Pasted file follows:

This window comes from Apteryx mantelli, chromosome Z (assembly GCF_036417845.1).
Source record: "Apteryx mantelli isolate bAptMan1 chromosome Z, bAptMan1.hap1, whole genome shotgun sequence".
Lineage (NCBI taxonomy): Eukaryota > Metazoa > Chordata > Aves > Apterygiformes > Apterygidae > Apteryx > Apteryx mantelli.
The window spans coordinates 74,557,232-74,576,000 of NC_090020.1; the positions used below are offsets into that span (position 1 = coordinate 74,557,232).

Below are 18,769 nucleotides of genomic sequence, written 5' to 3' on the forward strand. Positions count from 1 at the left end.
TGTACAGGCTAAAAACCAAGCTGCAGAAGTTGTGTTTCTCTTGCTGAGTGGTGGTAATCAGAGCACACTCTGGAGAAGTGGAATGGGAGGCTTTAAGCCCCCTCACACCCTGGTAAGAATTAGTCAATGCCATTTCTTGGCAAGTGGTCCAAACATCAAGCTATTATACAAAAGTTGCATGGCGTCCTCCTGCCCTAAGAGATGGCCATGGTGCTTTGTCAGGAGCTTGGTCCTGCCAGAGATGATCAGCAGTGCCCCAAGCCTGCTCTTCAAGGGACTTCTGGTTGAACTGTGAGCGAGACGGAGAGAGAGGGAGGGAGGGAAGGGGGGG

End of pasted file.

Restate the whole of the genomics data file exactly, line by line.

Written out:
This window comes from Apteryx mantelli, chromosome Z (assembly GCF_036417845.1).
Source record: "Apteryx mantelli isolate bAptMan1 chromosome Z, bAptMan1.hap1, whole genome shotgun sequence".
Lineage (NCBI taxonomy): Eukaryota > Metazoa > Chordata > Aves > Apterygiformes > Apterygidae > Apteryx > Apteryx mantelli.
The window spans coordinates 74,557,232-74,576,000 of NC_090020.1; the positions used below are offsets into that span (position 1 = coordinate 74,557,232).

Below are 18,769 nucleotides of genomic sequence, written 5' to 3' on the forward strand. Positions count from 1 at the left end.
TGTACAGGCTAAAAACCAAGCTGCAGAAGTTGTGTTTCTCTTGCTGAGTGGTGGTAATCAGAGCACACTCTGGAGAAGTGGAATGGGAGGCTTTAAGCCCCCTCACACCCTGGTAAGAATTAGTCAATGCCATTTCTTGGCAAGTGGTCCAAACATCAAGCTATTATACAAAAGTTGCATGGCGTCCTCCTGCCCTAAGAGATGGCCATGGTGCTTTGTCAGGAGCTTGGTCCTGCCAGAGATGATCAGCAGTGCCCCAAGCCTGCTCTTCAAGGGACTTCTGGTTGAACTGTGAGCGAGACGGAGAGAGAGGGAGGGAGGGAAGGGGGGG